Sports Editorial

Steve Trader

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It’s hard to describe how I felt as I sat and watched the celebration of the 60th anniversary of Jackie Robinson’s breaking the color barrier in Major League Baseball on April 15. With a steroid controversy that has become as analogous with the game as the bat and ball, it’s become harder to be enthusiastic, but I’ve remained a fan. I couldn’t help but feel excitement for the unfolding of the current baseball season. The events of that day only seemed to rejuvenate my baseball spirit.

I can’t express the immense amount of respect that I felt for Robinson and what he did for the game. I felt chills as Robinson’s former team, the Los Angeles Dodgers, took the field in the spotlight game of the day with each player wearing Robinson’s retired No. 42. I felt a small sense of pride in the fact that I knew and understood the history of the day and its importance. The memories of Little League summer games and big league dreams of my youth came rushing back. I felt proud to be a fan.

But in celebrating Jackie’s historic inaugural game, it brought to the forefront yet another growing baseball controversy, the amount of African Americans playing baseball. It never even occurred to me until ESPN interjected the game with an interview with Robinson’s widow, Rachel Robinson.

During the 1990s African Americans made up nearly 20 percent of major league players. That number has declined to eight percent in 2006. Rachel Robinson, when asked about how Jackie would react to the declining status were he still alive, replied that he would be disappointed, that the changes he sought to make seem to be unapparent. It was these comments that led my joyful spirit to make a u-turn and head south.

And it wasn’t just Rachel Robinson who felt this way. Her point of view was echoed by a number of players throughout the league.

I was unaware that the number of black players in the league was a controversy. How can I argue with Robinson’s widow? After all, she was married to him and knew him better than anyone. But her comments disappointed me and I seriously have to question what she thought.

What was the motive of Jackie Robinson when he first took the field in 1947? It’s no doubt that what he sought was lasting change, lasting equality for African Americans in the sport. But isn’t that what he got? I’m sure he envisioned a day where the major leagues would be filled with blacks playing side by side with whites without controversy and hatred. Isn’t that what the majors have become? I couldn’t help but feel that Rachel Robinson’s comments only reduced Jackie’s motives to something less important than what they were.

It’s unclear why African American participation in baseball is diminishing while in other sports such as football and basketball it seems to be growing. There are a number of theories as to why. But my question is, does it matter how many African Americans are playing baseball? As long as they are playing as equals, isn’t that the more important issue to look at here? And it’s not just black players but Asians, Latinos and other minorities that make up the 40 percent of professional players that are playing together with whites.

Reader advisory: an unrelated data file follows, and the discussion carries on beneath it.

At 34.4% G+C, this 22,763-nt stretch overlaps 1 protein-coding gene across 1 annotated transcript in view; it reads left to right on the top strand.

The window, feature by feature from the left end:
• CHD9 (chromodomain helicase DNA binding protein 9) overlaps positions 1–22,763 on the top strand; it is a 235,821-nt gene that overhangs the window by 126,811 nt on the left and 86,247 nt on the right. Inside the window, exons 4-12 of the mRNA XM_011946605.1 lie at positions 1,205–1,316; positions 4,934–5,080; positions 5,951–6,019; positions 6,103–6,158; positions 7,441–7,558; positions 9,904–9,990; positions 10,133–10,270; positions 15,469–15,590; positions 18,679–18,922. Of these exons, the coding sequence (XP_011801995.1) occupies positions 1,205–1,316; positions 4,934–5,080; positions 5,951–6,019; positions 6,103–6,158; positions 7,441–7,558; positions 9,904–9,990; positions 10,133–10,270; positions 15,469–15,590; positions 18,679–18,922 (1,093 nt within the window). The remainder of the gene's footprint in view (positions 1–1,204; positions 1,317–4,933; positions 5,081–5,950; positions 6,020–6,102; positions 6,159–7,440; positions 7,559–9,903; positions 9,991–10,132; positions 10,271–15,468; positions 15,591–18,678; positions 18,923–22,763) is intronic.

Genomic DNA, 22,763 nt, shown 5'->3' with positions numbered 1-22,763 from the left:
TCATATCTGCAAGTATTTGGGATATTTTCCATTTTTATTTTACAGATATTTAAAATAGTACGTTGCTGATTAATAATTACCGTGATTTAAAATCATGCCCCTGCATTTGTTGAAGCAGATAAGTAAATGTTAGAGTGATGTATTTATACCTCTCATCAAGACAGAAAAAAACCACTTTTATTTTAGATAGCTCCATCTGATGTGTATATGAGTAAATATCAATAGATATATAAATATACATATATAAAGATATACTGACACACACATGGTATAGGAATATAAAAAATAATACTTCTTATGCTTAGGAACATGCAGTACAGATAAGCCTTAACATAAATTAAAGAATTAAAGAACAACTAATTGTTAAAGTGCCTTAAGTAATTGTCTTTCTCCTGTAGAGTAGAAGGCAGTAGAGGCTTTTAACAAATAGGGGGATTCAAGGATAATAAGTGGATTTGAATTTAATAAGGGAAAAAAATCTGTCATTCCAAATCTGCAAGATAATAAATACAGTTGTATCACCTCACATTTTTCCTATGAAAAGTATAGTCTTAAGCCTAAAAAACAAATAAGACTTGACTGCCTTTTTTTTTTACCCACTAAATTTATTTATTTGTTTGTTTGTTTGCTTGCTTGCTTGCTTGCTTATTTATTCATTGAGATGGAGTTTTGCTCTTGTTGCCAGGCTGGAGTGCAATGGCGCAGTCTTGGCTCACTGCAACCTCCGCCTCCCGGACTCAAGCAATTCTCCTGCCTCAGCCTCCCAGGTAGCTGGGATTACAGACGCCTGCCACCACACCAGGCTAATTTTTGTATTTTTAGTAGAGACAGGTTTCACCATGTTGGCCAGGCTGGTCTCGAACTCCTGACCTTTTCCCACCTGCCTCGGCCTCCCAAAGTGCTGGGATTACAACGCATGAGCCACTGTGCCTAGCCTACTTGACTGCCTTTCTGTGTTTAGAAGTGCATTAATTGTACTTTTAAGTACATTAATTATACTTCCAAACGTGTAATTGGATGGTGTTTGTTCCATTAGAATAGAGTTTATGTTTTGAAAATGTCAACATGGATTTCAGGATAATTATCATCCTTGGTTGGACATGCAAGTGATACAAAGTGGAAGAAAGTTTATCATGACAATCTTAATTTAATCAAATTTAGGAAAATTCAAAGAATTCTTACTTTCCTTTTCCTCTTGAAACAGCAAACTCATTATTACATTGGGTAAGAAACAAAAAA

In no way am I trying to reduce to terrible tragedy of segregation in American history. But it seems like comments about baseball lacking enough black players is only keeping segregation alive in an area where it no longer exists, thanks to the courage of one man.

Rosa Parks, by refusing to give up her seat on a bus, and later Dr. Martin Luther King leading the Montgomery Bus Boycotts, fought and won a small but important victory over segregation just like Robinson did. Does anybody point their finger and say, “Hey, there aren’t enough African Americans riding buses in Alabama anymore. Dr. King would be disappointed”?

It’s a sad fact that racism and segregation still exist. It’s still a sore and complex issue. The positive to look at is that America has moved forward in the fact that it’s no longer a point of view that is accepted. Keeping the issue alive is important for the fact that we can learn from it and make sure it doesn’t happen again. But pointing a finger at baseball’s lack of black participation and implying that the sport’s heading in the wrong direction seems inaccurate. There may be a problem, but equality is not the source of it. Would pointing a finger at the NFL or NBA and making a problem out of the lack of white participation seem necessary and fair? Such comments would seem absurd and ridiculous

Maybe Jackie Robinson would be disappointed, but I doubt it. Baseball is full of flourishing African American athletes. And the fan-base of the sport is full of people who see them not as a lower class, but as fellow human beings lucky enough to live out the dream of nearly every Little Leaguer in America. There was once a time when black players like Robinson were cursed, threatened, spit on, and put through unthinkable tribulations. As terrible as that is, it is no longer the circumstances of African American players in the game today. So how can you label black participation in baseball as a regress? How can we say that the changes Jackie sought seem unapparent?

It shouldn’t matter if Major League Baseball has two or 2 million black participants. If, by the time my children or grandchildren are around, there isn’t a single African American professional baseball player, they’ll still know that the color of someone’s skin doesn’t make them any less of a human being. That’s what I believe Robinson and others like him fought for and that’s what we have to recognize here as what makes his accomplishment so important.

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